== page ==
A few days ago, our colleagues at G-Data published an interesting analysis of Spora, a new ransomware that appeared in January. It had first been spotted by the people at ID Ransomware, and is mainly affecting Russia. A link was published in a forum detailing the analysis results of one of the samples sent by way of spam in VirusTotal. It is an HTA file that none of the engines present there detected, neither Panda Security, nor G-Data, nor any other.
Does this mean that the 53 participants in VirusTotal are unable to detect and block this new threat? Not at all. It means that at the time of the analysis nobody had bothered to write a signature to detect a file that, besides, is actually ephemeral. The important thing is to protect users and prevent them from becoming infected. If there is no other way to accomplish this than by creating signature, there’s not much you can do about it. But at least for some of us this is seems to be completely unnecessary in most cases, as in the present one.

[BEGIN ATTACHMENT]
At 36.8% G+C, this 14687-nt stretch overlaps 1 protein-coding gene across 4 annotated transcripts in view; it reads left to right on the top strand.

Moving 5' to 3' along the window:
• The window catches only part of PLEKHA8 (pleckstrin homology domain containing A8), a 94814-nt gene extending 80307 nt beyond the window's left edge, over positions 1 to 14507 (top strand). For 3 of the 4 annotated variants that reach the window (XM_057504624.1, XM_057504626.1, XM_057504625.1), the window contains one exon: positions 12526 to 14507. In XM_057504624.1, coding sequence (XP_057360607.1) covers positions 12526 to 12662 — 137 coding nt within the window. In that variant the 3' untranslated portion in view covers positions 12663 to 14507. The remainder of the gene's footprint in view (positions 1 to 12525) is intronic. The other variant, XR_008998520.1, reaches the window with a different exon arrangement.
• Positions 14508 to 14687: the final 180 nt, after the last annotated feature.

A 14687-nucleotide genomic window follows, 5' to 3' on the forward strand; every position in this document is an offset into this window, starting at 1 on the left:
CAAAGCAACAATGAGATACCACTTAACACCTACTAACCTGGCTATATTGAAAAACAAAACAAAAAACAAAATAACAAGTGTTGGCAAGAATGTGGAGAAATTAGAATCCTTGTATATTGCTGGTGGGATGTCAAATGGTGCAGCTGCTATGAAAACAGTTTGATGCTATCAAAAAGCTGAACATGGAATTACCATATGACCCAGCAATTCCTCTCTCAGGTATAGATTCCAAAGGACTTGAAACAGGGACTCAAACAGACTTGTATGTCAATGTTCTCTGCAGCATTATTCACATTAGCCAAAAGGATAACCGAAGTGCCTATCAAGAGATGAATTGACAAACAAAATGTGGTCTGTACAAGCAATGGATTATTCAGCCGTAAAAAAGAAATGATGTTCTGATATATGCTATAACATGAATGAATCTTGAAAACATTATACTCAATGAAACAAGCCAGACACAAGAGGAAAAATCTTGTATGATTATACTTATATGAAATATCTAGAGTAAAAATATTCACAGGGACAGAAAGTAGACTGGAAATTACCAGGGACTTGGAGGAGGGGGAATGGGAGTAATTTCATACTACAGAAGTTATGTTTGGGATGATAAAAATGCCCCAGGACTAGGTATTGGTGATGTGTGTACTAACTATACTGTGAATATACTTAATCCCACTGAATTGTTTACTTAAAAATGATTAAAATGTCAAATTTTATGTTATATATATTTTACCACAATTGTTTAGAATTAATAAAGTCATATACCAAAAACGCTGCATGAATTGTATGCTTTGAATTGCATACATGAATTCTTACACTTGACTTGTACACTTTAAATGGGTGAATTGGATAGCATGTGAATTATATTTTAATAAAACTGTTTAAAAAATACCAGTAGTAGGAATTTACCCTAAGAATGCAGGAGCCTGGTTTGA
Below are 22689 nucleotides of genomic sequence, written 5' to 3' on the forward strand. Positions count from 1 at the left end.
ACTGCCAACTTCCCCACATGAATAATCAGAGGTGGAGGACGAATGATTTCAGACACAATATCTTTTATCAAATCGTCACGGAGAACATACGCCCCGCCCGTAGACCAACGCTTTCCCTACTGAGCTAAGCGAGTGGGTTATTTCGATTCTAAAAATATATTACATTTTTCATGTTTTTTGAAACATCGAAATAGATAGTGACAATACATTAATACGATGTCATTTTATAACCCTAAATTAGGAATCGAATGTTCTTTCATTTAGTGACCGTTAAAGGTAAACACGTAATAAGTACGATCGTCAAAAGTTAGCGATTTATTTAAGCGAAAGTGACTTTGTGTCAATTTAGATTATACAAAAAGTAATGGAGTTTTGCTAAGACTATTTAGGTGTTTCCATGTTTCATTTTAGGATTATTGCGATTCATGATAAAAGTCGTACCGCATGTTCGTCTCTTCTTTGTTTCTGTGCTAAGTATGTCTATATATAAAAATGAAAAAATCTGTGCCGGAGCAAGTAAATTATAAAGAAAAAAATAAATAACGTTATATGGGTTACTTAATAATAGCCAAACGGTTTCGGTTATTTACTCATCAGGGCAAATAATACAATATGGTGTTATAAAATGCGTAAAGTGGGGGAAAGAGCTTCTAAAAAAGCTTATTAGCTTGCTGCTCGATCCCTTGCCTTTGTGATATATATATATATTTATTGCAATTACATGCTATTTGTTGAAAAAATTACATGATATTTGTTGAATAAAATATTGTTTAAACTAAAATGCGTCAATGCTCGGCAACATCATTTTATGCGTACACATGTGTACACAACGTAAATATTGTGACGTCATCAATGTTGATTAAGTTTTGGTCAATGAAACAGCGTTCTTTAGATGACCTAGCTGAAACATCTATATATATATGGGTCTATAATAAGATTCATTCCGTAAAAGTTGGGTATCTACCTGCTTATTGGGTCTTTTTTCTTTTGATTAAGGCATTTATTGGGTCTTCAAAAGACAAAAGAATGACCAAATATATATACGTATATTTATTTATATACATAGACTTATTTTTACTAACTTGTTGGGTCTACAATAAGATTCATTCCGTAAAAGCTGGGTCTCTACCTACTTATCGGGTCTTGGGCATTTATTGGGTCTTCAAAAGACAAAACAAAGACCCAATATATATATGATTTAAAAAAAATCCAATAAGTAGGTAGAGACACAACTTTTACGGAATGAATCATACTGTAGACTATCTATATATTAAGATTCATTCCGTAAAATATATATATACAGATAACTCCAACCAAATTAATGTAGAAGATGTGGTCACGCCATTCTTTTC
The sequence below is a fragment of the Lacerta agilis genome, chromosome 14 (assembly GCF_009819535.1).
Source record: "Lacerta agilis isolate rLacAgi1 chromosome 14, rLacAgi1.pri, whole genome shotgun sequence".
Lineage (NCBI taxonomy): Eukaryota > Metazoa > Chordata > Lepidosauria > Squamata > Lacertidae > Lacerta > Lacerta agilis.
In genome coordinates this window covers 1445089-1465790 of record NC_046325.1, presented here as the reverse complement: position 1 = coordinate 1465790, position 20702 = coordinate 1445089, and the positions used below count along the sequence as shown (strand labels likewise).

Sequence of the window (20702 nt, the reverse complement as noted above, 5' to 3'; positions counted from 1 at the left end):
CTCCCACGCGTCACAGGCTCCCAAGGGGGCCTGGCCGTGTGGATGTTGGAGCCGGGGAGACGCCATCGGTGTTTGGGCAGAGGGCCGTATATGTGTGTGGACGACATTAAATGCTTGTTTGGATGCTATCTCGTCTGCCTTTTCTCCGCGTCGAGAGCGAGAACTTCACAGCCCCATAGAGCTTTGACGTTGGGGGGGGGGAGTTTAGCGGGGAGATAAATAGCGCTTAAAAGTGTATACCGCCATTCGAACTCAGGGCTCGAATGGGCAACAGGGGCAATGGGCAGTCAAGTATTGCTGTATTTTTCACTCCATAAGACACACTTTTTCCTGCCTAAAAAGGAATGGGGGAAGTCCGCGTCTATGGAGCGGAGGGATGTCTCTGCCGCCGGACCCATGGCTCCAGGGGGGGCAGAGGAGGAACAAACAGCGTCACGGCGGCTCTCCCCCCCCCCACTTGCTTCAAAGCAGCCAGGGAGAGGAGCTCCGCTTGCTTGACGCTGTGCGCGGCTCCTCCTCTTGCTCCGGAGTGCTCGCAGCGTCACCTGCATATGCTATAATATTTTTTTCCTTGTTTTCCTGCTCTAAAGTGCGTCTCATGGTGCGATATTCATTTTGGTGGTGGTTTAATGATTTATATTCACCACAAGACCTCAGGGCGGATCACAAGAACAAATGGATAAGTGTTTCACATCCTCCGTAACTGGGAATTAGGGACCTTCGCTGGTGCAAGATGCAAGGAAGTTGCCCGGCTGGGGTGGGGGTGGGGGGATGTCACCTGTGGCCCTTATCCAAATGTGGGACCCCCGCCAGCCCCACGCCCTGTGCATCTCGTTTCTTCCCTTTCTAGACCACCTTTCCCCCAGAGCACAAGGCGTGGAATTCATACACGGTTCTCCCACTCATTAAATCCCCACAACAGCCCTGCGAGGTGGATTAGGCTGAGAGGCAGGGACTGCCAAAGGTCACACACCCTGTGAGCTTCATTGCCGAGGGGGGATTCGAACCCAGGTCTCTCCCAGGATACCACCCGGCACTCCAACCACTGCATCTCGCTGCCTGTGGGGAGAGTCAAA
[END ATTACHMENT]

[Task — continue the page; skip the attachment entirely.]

Taking a look at the information in our cloud, we have observed and blocked Spora detections from the first moment, without having to create signatures for it. We can confirm that indeed most of the cases are in Russia, although we have also seen cases in Japan.
These are the different hashes that we’ve seen:
Always make sure to detect threats well in advance with a good cybersecurity solution such as Panda’s Adaptive Defense 360.
always the russians, any idea how long will it take to decrypt the files/system on a regular computer? If it will be too long, say weeks or months, will security companies offer cloud computing to decrypt them as a paid service?